The WGA wants a piece of the foreign box office – a residual its members long have been denied when their feature films are shown overseas.
“When residuals for feature films were first negotiated in 1960, the foreign box office was minuscule,” the guild’s negotiating committee said today in a message to members about its ongoing negotiations for a new film and TV contract. “Today, the foreign box office is three-quarters of the worldwide total. It’s long past time for screenwriters to share in the generated revenue and receive a foreign box office residual, just as writers do with foreign television.”
For the past 60 years, writers received no residuals when their films are shown in foreign markets. The writer’s initial compensation covers the exhibition of the film theatrically, including all foreign theatrical releases. Residuals are triggered only when films are released in supplemental markets, such as on television, home video and pay TV. In television, residuals are triggered when shows are aired in foreign markets. SAG-AFTRA and the DGA also get residuals from the foreign distribution of TV shows but not for films.
Like the WGA, SAG-AFTRA is currently in contract talks with management’s AMPTP, which probably won’t give writers a new category of residuals that it’s not giving to actors or directors. The DGA got a new contract in March that did not include residuals from films shown theatrically in foreign markets.
The negotiating committee’s latest missive includes several other proposals it’s seeking at the bargaining table, including:
MINIMUMS: We want to substantially raise feature minimums, in large part to protect those who may not yet have the clout to earn above-scale fees.
STREAMING MINIMUMS: We’re seeing the convergence of longform programs and theatrical films made for streaming (SVOD). We need feature minimums to apply to all feature-length SVOD projects, whether they are contracted as made-for-SVOD or as a feature.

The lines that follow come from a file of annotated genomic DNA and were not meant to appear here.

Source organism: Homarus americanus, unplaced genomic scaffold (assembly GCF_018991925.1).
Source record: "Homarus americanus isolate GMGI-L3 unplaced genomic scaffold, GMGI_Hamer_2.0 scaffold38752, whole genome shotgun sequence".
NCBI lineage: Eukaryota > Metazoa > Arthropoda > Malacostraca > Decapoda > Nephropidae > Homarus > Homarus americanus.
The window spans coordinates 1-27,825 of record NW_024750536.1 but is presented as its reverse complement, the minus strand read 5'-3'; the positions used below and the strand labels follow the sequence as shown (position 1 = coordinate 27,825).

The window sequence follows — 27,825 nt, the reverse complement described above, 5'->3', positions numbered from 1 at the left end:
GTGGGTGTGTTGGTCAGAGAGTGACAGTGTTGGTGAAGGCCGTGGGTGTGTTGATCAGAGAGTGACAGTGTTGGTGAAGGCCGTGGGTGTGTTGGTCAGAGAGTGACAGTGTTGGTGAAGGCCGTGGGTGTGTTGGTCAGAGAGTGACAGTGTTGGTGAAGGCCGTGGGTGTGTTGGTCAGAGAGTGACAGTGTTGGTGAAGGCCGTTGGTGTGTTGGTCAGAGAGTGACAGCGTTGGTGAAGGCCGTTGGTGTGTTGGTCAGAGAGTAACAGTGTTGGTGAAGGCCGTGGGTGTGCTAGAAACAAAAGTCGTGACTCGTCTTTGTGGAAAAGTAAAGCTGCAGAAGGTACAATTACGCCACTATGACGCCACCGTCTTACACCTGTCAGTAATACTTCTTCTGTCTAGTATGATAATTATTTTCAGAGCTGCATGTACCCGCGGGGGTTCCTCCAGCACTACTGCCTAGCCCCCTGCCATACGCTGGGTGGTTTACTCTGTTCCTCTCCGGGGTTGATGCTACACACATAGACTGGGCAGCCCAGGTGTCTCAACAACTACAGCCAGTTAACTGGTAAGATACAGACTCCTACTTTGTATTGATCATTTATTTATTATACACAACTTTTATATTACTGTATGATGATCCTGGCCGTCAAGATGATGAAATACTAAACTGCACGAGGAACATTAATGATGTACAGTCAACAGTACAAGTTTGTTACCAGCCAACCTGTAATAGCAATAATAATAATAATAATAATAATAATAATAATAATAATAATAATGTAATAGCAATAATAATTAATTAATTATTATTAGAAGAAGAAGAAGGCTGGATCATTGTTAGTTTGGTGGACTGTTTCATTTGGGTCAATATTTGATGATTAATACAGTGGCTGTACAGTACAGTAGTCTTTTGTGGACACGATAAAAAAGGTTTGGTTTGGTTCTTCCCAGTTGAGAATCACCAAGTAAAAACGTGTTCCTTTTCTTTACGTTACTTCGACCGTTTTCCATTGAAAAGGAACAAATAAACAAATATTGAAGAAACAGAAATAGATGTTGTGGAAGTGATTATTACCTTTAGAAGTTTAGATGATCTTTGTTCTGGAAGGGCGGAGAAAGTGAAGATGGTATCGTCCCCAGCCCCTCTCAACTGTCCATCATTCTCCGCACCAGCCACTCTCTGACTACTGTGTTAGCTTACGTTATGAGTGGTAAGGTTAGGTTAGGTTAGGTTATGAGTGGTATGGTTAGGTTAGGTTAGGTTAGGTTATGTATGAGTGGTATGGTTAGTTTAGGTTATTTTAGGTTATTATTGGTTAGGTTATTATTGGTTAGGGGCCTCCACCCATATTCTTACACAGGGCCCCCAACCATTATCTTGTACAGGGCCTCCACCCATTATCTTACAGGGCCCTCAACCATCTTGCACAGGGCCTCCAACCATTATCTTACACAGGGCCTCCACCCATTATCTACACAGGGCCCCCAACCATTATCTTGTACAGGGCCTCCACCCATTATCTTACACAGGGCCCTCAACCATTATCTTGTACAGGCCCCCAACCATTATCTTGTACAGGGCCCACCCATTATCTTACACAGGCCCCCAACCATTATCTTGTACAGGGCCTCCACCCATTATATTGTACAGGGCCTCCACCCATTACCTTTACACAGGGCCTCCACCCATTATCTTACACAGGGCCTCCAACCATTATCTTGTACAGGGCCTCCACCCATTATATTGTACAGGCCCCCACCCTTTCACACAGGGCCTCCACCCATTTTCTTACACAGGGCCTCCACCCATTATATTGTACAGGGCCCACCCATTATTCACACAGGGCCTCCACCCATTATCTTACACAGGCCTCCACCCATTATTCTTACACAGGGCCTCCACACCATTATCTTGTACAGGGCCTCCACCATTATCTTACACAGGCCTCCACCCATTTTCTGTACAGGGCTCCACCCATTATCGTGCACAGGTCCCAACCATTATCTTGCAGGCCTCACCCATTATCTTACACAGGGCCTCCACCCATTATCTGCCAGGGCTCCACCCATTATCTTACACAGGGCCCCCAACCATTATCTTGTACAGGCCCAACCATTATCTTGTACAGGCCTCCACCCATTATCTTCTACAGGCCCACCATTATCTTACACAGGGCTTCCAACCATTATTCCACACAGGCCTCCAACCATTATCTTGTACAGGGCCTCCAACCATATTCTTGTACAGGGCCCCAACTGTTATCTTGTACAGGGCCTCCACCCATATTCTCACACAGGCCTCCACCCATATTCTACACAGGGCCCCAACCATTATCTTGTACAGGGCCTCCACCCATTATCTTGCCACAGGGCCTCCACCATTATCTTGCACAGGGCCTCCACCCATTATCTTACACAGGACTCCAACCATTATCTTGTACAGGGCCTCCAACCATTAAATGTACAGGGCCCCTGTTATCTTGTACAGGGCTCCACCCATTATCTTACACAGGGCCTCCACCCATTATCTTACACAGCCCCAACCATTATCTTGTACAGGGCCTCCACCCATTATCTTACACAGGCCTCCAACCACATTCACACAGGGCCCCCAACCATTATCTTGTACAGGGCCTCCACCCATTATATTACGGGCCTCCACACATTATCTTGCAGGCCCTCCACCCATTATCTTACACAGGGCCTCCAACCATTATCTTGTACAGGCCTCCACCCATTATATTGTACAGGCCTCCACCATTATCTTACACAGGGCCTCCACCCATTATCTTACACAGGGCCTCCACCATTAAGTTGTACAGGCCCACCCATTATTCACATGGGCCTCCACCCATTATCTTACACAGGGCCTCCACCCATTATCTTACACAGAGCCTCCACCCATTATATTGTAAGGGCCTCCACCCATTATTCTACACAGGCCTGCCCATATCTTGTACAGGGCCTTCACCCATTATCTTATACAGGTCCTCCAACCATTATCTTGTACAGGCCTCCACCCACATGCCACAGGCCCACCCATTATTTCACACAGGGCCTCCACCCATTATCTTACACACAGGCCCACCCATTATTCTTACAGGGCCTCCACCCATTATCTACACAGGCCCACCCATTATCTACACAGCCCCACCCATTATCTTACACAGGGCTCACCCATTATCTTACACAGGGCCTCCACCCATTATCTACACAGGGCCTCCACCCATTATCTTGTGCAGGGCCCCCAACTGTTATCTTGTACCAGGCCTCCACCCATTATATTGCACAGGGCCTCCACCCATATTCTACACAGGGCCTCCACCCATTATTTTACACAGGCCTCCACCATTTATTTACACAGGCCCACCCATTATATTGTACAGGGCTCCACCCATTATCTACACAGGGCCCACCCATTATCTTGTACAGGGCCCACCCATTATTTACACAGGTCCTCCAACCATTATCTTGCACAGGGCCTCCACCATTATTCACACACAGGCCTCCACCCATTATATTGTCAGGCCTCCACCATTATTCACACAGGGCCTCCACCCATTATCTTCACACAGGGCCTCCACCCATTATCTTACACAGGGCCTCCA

FEATURE TEAMS: We seek to increase minimums for writers working in teams of two or three. Health fund contributions for individual writers on teams of two currently cap out at $125K. This leads to many screen team members struggling to keep their healthcare coverage while working on a project for more than a year. It’s a similar problem for the pension plan – contributions for writers on teams cap out at a portion of what they would be if the writer worked alone. We are proposing that the full pension & health benefit contribution cap (currently $250K) apply to each member of the team, rather than the lower ceiling that applies now.
PENSION & HEALTH CAPS: We are proposing an increase in the contribution caps to $400K for both pension and health. This would ensure that more writers receive the benefits they deserve for their work and could help writers on long-gestating projects avoid losing healthcare coverage.
COMPENSATION FOR REPEATED PITCHES: Writers understand that crafting a pitch to get hired is part of the job. However, with sweepstakes pitching, cherry-picking of ideas, and endless bake-offs, the pitch process can devolve into an unpaid months-long think tank. We are proposing a two meeting rule: if a buyer asks for a second meeting to work on the pitch, this will trigger a guaranteed payment for the writer’s time and effort.
GUARANTEED 2ND STEP: In the last decade, the proliferation of one-step deals has exacerbated free work abuses. For screenwriters earning less than 200% of minimum, a second step should be guaranteed. The reality is that most writers are already doing 2nd, 3rd and even 4th steps in their so-called one-step deals. This is a low-cost solution that will help return the industry to better past practices.
PAYMENT STRUCTURE: Unpaid producer passes and late payments are clear violations of the MBA, yet both are rampant. These free passes often delay both the delivery of the completed script and the writer’s delivery check. To address this and compensate writers throughout their employment on a project, this no-cost proposal would give the writer the choice of being paid on a weekly pro-rated basis instead of two lump sums.
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